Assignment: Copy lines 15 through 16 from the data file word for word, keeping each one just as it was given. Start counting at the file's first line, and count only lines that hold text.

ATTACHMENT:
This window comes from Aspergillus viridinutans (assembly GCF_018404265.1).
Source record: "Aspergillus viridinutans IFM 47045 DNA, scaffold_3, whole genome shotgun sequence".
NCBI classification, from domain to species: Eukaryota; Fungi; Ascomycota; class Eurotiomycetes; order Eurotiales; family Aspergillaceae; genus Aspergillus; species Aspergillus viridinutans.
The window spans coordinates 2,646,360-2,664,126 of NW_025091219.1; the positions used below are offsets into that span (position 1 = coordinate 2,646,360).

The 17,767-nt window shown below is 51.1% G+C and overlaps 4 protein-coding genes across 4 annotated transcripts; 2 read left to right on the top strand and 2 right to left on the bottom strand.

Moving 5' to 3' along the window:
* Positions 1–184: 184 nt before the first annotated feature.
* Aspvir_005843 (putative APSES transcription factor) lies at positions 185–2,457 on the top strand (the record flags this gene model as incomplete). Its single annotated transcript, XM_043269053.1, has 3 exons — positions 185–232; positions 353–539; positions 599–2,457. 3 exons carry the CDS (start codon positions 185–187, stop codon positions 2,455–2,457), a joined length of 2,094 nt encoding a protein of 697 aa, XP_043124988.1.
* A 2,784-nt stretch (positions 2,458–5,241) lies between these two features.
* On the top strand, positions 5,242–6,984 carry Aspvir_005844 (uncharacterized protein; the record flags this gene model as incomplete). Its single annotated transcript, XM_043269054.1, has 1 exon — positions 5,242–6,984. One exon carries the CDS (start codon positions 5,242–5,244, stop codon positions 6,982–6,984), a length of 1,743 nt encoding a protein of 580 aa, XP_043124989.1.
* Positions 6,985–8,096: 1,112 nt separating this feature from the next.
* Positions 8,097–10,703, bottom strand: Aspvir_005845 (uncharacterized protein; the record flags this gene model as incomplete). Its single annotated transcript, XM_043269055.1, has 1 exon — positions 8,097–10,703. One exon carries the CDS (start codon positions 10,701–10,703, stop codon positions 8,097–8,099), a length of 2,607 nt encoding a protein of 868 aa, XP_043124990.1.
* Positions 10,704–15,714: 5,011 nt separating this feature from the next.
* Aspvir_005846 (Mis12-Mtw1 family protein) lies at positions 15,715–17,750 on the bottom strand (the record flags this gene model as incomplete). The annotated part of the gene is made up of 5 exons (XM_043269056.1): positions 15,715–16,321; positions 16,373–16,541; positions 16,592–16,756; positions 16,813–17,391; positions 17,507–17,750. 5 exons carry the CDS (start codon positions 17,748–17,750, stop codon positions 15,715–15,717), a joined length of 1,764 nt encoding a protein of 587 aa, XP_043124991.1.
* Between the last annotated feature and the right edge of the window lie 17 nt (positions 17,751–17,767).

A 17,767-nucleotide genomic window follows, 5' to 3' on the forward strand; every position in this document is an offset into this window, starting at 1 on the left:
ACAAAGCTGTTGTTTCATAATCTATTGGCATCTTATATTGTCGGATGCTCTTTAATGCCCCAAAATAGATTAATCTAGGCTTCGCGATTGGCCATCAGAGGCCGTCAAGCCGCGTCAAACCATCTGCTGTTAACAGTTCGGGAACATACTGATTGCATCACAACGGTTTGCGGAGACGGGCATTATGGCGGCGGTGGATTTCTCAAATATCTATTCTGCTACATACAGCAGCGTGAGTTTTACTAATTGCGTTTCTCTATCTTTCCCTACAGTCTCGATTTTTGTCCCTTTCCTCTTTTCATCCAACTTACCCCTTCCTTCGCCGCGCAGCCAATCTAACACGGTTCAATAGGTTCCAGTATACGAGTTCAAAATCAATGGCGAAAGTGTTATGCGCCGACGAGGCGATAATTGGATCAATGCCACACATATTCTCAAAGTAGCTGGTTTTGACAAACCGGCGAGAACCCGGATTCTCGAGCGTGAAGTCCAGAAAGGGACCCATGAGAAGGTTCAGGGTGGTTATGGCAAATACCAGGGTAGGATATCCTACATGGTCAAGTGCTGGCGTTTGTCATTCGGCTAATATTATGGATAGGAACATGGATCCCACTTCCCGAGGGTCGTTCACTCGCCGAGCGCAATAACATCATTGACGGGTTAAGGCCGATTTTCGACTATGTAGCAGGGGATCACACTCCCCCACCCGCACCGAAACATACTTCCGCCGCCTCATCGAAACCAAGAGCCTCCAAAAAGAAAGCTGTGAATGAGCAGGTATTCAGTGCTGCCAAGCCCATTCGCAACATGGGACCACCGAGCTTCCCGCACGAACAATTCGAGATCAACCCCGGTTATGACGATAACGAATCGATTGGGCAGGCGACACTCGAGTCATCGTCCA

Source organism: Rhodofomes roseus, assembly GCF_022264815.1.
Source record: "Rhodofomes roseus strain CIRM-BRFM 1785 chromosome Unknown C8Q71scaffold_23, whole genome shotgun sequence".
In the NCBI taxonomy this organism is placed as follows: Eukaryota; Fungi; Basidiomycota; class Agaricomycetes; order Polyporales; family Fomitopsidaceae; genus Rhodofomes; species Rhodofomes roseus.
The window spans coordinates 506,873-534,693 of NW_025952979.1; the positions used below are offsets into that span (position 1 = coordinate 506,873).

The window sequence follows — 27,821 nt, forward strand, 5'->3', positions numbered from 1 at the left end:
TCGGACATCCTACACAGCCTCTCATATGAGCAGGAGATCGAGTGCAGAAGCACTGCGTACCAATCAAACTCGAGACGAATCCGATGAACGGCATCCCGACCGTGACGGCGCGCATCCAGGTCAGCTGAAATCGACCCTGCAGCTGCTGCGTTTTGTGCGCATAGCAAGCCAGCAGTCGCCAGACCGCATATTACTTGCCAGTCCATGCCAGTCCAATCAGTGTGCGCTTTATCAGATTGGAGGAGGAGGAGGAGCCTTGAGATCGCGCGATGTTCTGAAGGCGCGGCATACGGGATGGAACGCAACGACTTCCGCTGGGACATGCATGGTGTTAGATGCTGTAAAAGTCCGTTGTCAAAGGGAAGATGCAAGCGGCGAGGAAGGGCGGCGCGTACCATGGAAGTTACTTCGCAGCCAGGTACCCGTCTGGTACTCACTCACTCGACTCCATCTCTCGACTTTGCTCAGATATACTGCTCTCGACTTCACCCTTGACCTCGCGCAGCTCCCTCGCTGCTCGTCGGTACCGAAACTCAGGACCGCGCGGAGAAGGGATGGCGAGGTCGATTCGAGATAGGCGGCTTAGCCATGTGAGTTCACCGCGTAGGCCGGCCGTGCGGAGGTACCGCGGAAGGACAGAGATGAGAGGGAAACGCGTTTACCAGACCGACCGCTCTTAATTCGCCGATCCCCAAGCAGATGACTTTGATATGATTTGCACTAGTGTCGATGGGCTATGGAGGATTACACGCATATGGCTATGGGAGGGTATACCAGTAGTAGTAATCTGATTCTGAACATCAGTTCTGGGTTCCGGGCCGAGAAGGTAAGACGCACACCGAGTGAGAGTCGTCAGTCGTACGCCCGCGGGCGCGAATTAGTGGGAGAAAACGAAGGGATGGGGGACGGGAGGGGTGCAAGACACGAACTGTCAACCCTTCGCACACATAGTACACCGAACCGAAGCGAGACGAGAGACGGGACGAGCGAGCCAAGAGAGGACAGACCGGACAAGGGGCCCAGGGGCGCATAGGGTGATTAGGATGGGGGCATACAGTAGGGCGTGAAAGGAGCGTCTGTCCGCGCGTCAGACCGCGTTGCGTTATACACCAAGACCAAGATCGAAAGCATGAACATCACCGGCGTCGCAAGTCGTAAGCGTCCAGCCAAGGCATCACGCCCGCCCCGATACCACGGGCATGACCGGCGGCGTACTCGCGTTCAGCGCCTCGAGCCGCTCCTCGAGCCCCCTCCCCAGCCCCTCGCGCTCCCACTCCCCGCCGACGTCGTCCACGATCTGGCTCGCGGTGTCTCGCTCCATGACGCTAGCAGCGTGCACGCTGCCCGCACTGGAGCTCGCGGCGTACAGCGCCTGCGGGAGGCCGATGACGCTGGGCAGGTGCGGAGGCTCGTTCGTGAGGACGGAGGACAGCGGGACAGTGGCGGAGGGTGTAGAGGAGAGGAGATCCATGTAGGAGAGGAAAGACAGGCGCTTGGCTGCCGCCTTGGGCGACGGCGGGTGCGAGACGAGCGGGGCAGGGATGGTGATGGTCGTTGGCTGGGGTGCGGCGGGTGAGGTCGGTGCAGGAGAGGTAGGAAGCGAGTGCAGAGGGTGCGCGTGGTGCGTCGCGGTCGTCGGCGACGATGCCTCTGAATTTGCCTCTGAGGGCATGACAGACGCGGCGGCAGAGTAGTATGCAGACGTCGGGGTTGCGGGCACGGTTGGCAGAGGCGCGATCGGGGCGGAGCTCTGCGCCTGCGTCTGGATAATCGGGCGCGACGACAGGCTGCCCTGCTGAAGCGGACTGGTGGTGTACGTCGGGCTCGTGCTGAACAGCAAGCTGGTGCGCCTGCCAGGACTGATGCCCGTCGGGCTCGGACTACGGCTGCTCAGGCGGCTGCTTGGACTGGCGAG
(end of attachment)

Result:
* Between the last annotated feature and the right edge of the window lie 17 nt (positions 17,751–17,767).

A 17,767-nucleotide genomic window follows, 5' to 3' on the forward strand; every position in this document is an offset into this window, starting at 1 on the left: